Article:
A healthy Diet is defined as a diet that ‘helps maintain or improve general health. ‘Although Indian Food may be one of the most delicious cuisines it is also one which can be considered the most unhealthy- depending on the ingredients and cooking techniques. The High fat, complex carbohydrates   found in Indian cuisine results in increased risk of chronic diseases such as heart disease, diabetes and hypertension. Despite the gloom- Indian cuisine, also contains some dishes which are some of the most nutritious food. These include vegetables and lentils which when cooked with the correct proportions of oil and salt could contribute to a healthy diet and assist in maintaining a healthy body.

Cake flour, vegetable oil and sugar accounts for nearly one third of the total cost of groceries for the average Indian household (not based published statistical figures but by the Authors observation of Amma’s shopping list as well as family members). Apart from the rising cost of food-the high percentage is also as a result of the large quantities of these items needed for preparation of daily meals in the Indian Kitchen. Although curries do require oil as an essential ingredient –it does not require 5 litres of it.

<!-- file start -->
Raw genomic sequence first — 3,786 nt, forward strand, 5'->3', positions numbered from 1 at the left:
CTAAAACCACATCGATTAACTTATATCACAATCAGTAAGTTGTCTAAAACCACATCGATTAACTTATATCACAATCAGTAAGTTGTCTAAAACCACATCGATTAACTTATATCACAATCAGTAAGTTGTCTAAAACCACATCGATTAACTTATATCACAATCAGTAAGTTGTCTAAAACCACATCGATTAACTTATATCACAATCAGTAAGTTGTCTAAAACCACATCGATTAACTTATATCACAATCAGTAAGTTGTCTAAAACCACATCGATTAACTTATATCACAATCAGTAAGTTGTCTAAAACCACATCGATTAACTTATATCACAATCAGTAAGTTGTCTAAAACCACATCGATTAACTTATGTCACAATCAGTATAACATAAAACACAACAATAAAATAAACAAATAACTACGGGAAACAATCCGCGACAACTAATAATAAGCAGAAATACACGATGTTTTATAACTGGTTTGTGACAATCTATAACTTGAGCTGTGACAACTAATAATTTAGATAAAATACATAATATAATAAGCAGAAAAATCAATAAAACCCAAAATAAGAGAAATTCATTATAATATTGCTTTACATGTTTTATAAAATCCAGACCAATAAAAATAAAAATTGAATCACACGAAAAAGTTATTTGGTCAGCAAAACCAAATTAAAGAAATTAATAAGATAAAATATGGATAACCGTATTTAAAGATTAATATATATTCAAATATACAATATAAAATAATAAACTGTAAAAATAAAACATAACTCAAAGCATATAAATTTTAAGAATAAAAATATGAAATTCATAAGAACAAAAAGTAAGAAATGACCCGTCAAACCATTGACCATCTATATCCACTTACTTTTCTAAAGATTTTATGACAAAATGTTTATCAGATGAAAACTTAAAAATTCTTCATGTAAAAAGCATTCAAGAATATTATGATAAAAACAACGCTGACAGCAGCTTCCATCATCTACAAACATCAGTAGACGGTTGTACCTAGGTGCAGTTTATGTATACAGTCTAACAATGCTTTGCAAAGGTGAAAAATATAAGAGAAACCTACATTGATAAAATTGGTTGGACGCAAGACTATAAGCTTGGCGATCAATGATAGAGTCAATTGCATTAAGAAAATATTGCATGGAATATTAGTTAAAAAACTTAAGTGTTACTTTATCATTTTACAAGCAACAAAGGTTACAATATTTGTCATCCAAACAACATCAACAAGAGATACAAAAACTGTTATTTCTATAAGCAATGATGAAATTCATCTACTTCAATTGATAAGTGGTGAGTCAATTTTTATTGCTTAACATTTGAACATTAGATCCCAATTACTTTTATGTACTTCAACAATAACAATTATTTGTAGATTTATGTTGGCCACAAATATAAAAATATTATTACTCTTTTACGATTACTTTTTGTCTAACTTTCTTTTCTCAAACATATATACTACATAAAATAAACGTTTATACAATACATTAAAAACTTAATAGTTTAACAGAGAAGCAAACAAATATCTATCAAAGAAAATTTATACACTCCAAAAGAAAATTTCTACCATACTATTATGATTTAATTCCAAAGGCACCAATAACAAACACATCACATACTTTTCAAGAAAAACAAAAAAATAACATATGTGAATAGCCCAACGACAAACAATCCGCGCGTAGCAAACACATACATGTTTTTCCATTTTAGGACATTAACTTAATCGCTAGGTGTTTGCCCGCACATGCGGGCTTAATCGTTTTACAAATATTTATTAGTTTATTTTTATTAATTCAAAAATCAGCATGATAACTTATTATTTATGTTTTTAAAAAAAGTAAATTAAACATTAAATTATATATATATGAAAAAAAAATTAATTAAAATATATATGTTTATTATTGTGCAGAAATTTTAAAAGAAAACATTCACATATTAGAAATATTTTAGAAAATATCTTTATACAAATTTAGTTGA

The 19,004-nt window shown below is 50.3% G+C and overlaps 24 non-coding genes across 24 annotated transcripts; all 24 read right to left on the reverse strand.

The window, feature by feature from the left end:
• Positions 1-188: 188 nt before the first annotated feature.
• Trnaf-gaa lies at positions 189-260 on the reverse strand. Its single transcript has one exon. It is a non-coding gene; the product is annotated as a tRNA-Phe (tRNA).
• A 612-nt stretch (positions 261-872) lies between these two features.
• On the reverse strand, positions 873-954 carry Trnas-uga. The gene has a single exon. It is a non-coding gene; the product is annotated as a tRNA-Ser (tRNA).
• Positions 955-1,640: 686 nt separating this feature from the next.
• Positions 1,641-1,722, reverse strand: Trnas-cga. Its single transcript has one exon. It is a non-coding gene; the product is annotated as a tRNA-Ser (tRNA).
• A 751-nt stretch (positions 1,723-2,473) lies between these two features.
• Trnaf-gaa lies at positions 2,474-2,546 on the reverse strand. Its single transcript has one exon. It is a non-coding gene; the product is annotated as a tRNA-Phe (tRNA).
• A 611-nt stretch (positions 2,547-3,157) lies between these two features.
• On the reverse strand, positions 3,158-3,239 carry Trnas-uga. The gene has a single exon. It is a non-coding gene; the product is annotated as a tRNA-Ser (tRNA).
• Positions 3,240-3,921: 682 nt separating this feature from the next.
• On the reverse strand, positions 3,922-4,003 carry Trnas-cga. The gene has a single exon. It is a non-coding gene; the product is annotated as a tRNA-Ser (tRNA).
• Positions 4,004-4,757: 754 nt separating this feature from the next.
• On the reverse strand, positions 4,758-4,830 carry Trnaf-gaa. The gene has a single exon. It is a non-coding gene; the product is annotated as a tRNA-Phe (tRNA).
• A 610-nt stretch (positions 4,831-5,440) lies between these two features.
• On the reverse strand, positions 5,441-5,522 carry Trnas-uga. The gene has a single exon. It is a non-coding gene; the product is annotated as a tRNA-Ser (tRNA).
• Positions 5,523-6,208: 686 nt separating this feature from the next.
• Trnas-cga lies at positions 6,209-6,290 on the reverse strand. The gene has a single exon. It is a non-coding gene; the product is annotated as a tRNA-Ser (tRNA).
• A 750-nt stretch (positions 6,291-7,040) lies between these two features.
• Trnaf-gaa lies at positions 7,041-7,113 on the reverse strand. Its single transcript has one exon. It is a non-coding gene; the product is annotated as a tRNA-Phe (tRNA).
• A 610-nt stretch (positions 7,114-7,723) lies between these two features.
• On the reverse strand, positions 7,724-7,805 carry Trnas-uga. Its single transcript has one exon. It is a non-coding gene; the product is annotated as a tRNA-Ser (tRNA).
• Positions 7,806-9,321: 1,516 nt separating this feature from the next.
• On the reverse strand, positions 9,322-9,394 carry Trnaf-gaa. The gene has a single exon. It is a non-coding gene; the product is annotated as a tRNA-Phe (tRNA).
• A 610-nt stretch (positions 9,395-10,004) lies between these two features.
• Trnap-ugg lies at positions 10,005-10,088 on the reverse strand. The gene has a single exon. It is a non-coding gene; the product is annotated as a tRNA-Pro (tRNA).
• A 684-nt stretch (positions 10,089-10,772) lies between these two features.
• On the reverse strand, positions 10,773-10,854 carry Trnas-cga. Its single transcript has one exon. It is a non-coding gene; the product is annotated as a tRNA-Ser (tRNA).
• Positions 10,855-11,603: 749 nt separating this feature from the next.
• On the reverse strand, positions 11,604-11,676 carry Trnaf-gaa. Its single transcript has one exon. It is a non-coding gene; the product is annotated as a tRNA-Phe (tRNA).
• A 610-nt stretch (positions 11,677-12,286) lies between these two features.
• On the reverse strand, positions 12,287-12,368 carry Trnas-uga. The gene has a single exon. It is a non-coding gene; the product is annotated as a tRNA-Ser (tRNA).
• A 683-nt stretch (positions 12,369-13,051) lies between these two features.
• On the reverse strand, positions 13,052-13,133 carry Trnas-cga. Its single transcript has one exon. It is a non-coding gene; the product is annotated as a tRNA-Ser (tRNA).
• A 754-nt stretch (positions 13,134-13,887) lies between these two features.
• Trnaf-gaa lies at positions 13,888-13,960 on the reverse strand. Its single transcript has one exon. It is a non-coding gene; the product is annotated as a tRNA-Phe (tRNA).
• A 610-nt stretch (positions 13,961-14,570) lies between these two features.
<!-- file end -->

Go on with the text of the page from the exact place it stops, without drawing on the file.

1. Reducing The Amount Of Oil Used In Cooking
P10302621.    It is understandable that a bottle  of vegetable cooking oil is cheaper than most other ‘labelled healthy  oils’  but one can reduce the amount of vegetable oil used in the preparation of foods. Not only will a smaller quantity of oil last longer but will also be beneficial to your health.

2.    Use heavy based Cookware. This heats up slower than Aluminium pots. Alternatively use  non stick cookware with    a cooking spray rather than oil.
3.  Whenever possible bake, broil or steam instead of frying foods e.g.  Chicken or fish cakes are healthier when baked rather than pan fried.
2. Reducing The Amount Of Fat Used In Cooking.

1.    Trim off all excess fat from meat-this includes the skin from chicken.

2.    Opt for ‘lean’ mince- this should be minced meat made from meat trimmed of excess fat.